Being a political scientist, I did not even hear about data mining before I’ve joined Biolab. And naturally, as with all good things, data mining started to grow on me. Give me some data, connect a bunch of widgets and see the magic happen!
But hold on! There are still many social scientists out there who haven’t yet heard about the wonderful world of data mining, text mining and machine learning. So I’ve made it my mission to spread the word. And that was the spirit that led me back to my former university – School of Political Sciences, University of Bologna.
University of Bologna is the oldest university in the world and has one of the best departments for political sciences in Europe. I held a lecture Digital Research – Data Mining for Political Scientists for MIREES students, who are specializing in research and studies in Central and Eastern Europe.
The main goal of the lecture was to lay out the possibilities that contemporary technology offers to researchers and to showcase a few simple text mining tasks in Orange. We analysed Trump’s and Clinton’s Twitter timeline and discovered that their tweets are highly distinct from one another and that you can easily find significant words they’re using in their tweets. Moreover, we’ve discovered that Trump is much better at social media than Clinton, creating highly likable and shareable content and inventing his own hashtags. Could that be a tell-tale sign of his recent victory?
Perhaps. Our future, data-mining savvy political scientists will decide. Below, you can see some examples of the workflows presented at the workshop.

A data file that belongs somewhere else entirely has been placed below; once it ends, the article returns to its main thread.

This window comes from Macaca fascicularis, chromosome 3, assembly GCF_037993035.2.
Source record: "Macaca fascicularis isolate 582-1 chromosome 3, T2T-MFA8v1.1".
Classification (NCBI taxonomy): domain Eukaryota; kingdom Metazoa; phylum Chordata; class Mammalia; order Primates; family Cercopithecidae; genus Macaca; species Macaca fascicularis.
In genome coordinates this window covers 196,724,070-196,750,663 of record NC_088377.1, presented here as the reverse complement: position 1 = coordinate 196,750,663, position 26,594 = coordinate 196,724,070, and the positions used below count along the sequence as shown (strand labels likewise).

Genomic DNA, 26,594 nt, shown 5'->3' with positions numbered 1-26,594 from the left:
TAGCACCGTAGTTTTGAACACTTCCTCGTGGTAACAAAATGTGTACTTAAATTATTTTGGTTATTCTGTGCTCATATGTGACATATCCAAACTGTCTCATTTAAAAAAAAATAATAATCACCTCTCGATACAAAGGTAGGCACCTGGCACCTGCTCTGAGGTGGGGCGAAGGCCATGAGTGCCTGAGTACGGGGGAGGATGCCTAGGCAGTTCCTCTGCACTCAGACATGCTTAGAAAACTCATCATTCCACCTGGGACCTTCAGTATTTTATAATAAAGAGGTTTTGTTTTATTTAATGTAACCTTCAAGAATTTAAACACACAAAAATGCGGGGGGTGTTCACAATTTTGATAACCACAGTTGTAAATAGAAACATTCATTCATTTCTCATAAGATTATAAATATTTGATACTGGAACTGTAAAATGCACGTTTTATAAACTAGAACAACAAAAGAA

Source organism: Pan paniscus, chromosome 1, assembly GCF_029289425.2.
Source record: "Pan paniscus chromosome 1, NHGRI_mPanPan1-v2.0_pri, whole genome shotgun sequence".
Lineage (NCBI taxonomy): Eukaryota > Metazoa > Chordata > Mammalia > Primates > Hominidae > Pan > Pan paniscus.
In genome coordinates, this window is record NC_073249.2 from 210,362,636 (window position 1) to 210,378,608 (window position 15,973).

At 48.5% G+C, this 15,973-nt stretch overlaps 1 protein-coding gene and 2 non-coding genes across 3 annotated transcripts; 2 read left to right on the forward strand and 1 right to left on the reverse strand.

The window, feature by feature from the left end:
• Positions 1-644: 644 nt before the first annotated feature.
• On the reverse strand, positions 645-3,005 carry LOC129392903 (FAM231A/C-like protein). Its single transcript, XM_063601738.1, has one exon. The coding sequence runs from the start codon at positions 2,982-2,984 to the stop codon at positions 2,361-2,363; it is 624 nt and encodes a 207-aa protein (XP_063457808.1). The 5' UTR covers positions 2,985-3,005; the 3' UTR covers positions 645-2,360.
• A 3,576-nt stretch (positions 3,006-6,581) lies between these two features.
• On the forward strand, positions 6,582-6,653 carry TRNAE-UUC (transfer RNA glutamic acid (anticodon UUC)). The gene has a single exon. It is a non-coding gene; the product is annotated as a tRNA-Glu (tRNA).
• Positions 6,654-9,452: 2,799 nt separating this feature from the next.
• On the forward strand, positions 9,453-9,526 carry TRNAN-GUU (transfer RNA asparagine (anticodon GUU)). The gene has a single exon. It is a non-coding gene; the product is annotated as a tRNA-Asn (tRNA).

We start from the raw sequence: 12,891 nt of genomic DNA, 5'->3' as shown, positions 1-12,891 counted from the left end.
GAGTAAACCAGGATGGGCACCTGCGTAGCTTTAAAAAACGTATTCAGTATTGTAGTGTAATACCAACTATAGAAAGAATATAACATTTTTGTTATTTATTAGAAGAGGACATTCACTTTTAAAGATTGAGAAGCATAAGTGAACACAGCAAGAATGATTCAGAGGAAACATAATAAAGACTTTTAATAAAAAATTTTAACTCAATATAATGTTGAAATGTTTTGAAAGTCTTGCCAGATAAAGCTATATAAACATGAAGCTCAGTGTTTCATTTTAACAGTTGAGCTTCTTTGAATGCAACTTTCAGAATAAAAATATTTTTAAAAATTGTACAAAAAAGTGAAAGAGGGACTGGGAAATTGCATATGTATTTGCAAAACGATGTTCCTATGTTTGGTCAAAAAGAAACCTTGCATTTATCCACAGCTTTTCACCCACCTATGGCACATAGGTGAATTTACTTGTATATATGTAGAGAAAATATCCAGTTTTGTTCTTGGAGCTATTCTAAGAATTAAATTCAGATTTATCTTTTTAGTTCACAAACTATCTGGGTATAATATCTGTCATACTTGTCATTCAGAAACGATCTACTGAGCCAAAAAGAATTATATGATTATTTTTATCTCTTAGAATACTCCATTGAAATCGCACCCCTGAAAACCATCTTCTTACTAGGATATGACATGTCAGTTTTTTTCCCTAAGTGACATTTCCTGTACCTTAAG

Recently we’ve been participating at Days of Computer Science, organized by the Museum of Post and Telecommunications and the Faculty of Computer and Information Science, University of Ljubljana, Slovenia. The project brought together pupils and students from around the country and hopefully showed them what computer science is mostly about. Most children would think programming is just typing lines of code. But it’s more than that. It’s a way of thinking, a way to solve problems creatively and efficiently. And even better, computer science can be used for solving a great variety of problems.
Orange team has prepared a small demo project called Celebrity Lookalike. We found 65 celebrity photos online and loaded them in Orange. Next we cropped photos to faces and turned them black and white, to avoid bias in background and color. Next we inferred embeddings with ImageNet widget and got 2048 features, which are the penultimate result of the ImageNet neural network.
Still, we needed a reference photo to find the celebrity lookalike for. Students could take a selfie and similarly extracted black and white face out of it. Embeddings were computed and sent to Neighbors widget. Neighbors finds n closest neighbors based on the defined distance measure to the provided reference. We decided to output 10 closest neighbors by cosine distance.
Finally, we used Lookalike widget to display the result. Students found it hilarious when curly boys were the Queen of England and girls with glasses Steve Jobs. They were actively trying to discover how the algorithm works by taking photo of a statue, person with or without glasses, with hats on or by making a funny face.
Hopefully this inspires a new generation of students to become scientists, researchers and to actively find solutions to their problems. Coding or not. 🙂